Scientific: Schinus molle
Common: California pepper tree, Peruvian mastic or pepper tree
Family: Anacardiaceae
Origin: Peru to Brazil

Pronounciation: SKY-nus MOL-ley

Hardiness zones
8, 9, 12-24 (difficult in zone 13)
USDA 9-11

Landscape Use: Weeping accent tree that sometimes performs poorly in lower desert landscapes; a true California transplant.

Form & Character: Evergreen tree, open spreading canopy, strong pendulous habit, Spanish or hacienda architecture, graceful.

Growth Habit: Young branches are strongly pendulous, moderate fast to 40 feet with greater spread.

Foliage/Texture: Aromatic, bright to light green, glaborus, odd pinnately compound, 15 to 41 leaflets; fine texture.

Flowers & Fruits: Yellow green flowers in terminal panicles, fruit rose colored, small and rounded in clustered, elongated panicles, strongly aromatic.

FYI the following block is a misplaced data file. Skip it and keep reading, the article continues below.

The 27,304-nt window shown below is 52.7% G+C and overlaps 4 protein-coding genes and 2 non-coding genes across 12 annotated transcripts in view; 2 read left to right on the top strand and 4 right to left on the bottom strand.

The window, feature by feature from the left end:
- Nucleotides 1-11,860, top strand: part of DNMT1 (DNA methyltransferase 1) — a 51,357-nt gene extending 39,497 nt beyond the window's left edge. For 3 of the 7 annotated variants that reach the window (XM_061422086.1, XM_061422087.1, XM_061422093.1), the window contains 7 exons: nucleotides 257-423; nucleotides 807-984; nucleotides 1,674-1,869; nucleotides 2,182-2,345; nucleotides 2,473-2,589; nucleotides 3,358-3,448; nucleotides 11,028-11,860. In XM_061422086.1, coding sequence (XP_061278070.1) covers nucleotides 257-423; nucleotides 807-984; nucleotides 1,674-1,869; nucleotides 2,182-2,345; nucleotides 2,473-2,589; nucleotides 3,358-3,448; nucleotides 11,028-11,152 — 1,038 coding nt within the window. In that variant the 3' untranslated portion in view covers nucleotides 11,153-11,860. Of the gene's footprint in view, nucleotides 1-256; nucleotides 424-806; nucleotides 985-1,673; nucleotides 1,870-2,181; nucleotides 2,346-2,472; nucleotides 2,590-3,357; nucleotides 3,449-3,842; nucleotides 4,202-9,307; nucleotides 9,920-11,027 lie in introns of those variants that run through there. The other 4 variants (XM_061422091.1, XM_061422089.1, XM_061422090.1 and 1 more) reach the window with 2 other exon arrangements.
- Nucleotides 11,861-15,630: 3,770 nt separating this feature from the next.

Seasonal Color: Flowers in spring, followed by fruit in fall and winter

Temperature: High summer heat exacerbates iron chlorosis.

Light: Full sun

Soil: Well drained

Watering: Regular

Pruning: Suckers profusely at the base so frequent removal is a must. Elevate canopy base rigorously to compensate for strong weeping habit. Needs staking and training when young.

Propagation: Seed

Disease and pests: Root rot pathogens in poorly-drained soils.

Additional comments: California pepper tree is well known in southern and central California. However, its performance in central Arizona desert landscapes is generally poor with trees prone to moderate to severe leaf chlorosis (yellowing) especially if planted in wet sites such as a well-irrigated turf grass lawn.

Dried fruit of Schinus molle are called "pink peppercorns" because they have a peppery flavor. The traditional black pepper that is so familiar to us is actually from a vining plant, Piper nigrum, which is native to south India.